By Jeffery L Carey, Jr.
Buckham Gallery’s latest show, Field Work, highlights eight female artists, but Buckham’s Exhibition Director Michele Leclaire asserted “it is not about being a female artist…an exhibition of this caliber should inspire all artists and art lovers.”
Nonetheless, the show was sponsored by Marylin Steele and the Dorothy Olsen Fund, LeClaire said, specifically to showcase and “raises the value” of women’s art. The works included encompass painting, photography, fiber and mixed media.
The eight intriguing artists featured in Field Work, almost all living and working in Southeast Michigan, “have a deep understanding and appreciation of the imagery and materials they are employing in their practice,” she said.
As the show’s title suggests, Field Work explores the natural world through a variety of approaches that include interpretations of flora and fauna. An underlying urgency of the exhibit, Leclaire added, is an effort “to invoke a commentary on resources and sustainability.”
According to Leclaire, the artists each worked with the concept in distinctly different ways.
They are Morgan Barrie, Susan Goethel Campbell, Lindsey Dezman, Iris Eichenberg, Nancy Mitchnick, Amy Sacksteder, Margo Wolowiec, and Elizabeth Youngblood.
The show opened during Flint’s Art Walk Friday, Sept. 13 and will run through Oct. 6. A panel discussion moderated by Sarah Rose Sharp, a writer for the national arts magazine Hyperallergic will be held at the gallery 6-8 p.m. Thursday, Oct. 3. Leclaire said 373 people attended the opening.
She added gratitude to Marylin Steele and the Dorothy Olsen Fund for enabling the gallery to work with curator Alison Wong.
Wong is from Wasserman Projects in Detroit, a project whose “mission is to promote the work of outstanding practitioners based locally and around the globe by hosting exhibitions, conversations, and supporting creativity wherever we can be useful.”
“It is truly curator Alison Wong’s masterful understanding of contemporary art,” stated Leclaire, “to pull together eight artists, all working in different mediums, into a cohesive vision.”
Cass Corridor (Detroit) artist Nancy Mitchnick offers a large scale painting “that highlights her mastery of the medium by capturing the beauty of a pastoral landscape through a layering of expressive brush strokes and rich colors,” Leclaire said.
According to the Detroit Artists Workshop, Mitchnick has received a Guggenheim Fellowship, the Pollock Krasner Foundation Grant, and a National Endowment for the Arts award. She recently received the Phi Beta Kappa Teaching Award at Harvard.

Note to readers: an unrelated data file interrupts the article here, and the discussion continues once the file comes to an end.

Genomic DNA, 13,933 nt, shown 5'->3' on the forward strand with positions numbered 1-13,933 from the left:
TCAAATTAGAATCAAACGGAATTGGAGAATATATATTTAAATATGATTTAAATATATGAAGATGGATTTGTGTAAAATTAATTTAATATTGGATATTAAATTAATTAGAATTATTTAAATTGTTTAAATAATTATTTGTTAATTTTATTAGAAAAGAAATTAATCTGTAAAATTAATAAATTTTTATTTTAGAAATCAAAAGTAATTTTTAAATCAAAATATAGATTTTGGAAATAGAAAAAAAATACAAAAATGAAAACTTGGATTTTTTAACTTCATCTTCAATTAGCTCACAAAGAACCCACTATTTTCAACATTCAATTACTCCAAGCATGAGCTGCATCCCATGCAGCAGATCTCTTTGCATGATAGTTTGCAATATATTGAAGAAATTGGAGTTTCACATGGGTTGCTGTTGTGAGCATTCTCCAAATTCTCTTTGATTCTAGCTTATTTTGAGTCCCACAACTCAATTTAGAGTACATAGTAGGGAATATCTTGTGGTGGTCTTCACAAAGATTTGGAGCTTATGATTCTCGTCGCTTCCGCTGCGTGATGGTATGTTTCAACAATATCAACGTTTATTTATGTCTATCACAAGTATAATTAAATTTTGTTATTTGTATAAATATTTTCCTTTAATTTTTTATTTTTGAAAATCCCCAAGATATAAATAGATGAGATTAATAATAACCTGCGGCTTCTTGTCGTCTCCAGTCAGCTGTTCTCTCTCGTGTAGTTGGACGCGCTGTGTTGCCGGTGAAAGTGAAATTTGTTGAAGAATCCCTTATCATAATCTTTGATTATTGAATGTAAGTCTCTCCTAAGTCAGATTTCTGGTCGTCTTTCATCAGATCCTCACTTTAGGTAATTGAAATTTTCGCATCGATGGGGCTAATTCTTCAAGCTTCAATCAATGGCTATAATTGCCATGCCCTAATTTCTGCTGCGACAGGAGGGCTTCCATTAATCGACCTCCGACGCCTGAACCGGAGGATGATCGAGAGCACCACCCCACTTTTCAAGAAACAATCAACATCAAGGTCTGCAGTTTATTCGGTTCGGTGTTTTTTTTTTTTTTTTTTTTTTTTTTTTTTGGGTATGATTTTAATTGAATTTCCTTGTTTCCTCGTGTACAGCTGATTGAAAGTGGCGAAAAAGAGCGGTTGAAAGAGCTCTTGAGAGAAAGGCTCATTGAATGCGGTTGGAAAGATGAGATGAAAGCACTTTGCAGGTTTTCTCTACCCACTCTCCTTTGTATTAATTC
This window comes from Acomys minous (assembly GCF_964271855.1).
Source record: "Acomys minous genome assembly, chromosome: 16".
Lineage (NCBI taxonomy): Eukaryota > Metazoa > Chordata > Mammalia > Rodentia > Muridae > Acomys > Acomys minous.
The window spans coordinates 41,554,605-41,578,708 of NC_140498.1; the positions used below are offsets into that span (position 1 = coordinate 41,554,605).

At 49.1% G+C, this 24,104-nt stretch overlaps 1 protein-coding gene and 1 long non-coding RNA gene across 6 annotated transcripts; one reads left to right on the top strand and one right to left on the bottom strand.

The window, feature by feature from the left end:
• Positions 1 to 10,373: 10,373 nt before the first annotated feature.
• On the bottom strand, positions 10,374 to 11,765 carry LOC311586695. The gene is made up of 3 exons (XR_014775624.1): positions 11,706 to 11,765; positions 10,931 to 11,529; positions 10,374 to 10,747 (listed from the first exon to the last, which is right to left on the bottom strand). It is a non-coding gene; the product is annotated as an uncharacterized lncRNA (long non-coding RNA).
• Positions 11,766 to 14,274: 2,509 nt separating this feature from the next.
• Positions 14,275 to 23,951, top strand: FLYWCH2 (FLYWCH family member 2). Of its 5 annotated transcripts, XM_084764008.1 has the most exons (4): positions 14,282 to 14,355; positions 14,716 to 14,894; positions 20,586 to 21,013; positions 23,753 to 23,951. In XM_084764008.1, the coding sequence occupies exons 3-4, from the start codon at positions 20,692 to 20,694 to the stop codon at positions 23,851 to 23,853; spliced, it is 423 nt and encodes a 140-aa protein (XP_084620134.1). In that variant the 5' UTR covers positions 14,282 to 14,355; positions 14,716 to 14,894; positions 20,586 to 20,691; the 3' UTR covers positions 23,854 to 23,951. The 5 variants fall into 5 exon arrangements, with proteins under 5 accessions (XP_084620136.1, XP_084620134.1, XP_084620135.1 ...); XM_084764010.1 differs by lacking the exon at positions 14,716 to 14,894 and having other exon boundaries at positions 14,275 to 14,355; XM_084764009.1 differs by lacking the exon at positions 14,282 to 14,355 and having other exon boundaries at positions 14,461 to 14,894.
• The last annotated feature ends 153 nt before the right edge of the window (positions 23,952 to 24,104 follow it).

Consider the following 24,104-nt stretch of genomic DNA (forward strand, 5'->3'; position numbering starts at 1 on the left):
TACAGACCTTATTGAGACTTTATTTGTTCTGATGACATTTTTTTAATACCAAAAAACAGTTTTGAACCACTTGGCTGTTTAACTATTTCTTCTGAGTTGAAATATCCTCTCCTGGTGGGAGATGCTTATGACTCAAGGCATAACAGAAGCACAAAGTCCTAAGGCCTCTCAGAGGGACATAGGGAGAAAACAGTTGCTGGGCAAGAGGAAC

Artist Susan Goethel Campbell of Detroit not only took inspiration from nature, Leclaire said, but used it to create a large scale installation composed of grasses grown in plastic bottles and other manmade packaging. Campbell’s bio describes her work as “multi-disciplinary that considers the contemporary landscape to be an emergent system where nature, culture and the engineered environment are indistinguishable from one another.”
“She put soil and grass seed in water bottles,” Buckham Executive Director Lynn Penning said of Campbell’s piece Flint Carpet. “The grass seed grew and then she uncapped it.” Once uncapped, the water evaporated and the grass dried. Penning said the installation, a comment on Flint’s water crisis, was made of found materials and scraps including primarily water bottles and food trays.
Also included are Lindsey Dezman’s inkjet documentations of natural forming clays mined from an area in the United States known as the Driftless Area in contiguous corners of Wisconsin, Minnesota, Iowa and Illinois, According to Leclaire, Dezman, of Detroit, investigated the clays during a residency to that region.
Like Dezman, photographer Morgan Barrie now of Wisconsin uses digital inkjet composites. Her body of work, as described by Leclaire, explores “a built aspect of the environment” by following the same basic structure as millefleur tapestries, a tapestry usually characterized by its background motif of many small flowers.
Two pieces from Iris Eichenberg, a sculptor and installation artist originally of Amsterdam but now full-time at Cranbrook Academy of Art in Bloomfield Hills, are included as well, with one piece being a table made of wood and wool. There also are gouache collages from artist, Amy Sacksteder of Ypsilanti who works in painting, drawing, and collage.
Another interesting piece is a large hand-woven linen, Aftermath II, by artist Margo Wolowiec of Detroit. According to Leclaire, Wolwiec works predominantly with textiles. “She prints images on fabric, rips the fibers apart, and then reweaves the strands together creating new tapestry,” Leclaire said.
Rounding out the exhibit are Detroiter Elizabeth Youngblood’s pieces, Bow with Privet and 4 Small Domestic Vessels made of porcelain. Leclaire defined Youngblood’s artmaking practice as including the mediums of drawing, ceramics, weaving, book binding and more.
“Buckham Gallery has received 500+ visitors during Art Walk since we moved into the new space,” Leclaire said. “To truly experience Field Work, visitors should return during the month.”
Buckham Gallery is open 11 a.m. to 6 p.m. Wednesday through Friday, 11 a.m. to 5 p.m. Saturday, and 1 to 5 p.m. Sundays. during this exhibit.
“It is the mission of Buckham Gallery to enrich the cultural life of its surrounding communities by presenting a broad range of innovative contemporary art of the highest quality and standard,” Leclaire said.
More information on the Field Work exhibit is available at Buckham Gallery, 810-239-6233, 121 W. Second St. Flint.
Banner photo, Susan Goethel Campbell’s Flint Carpet, by Darlene Carey.
EVM Staff Writer Jeffery L. Carey, Jr. can be reached at jeff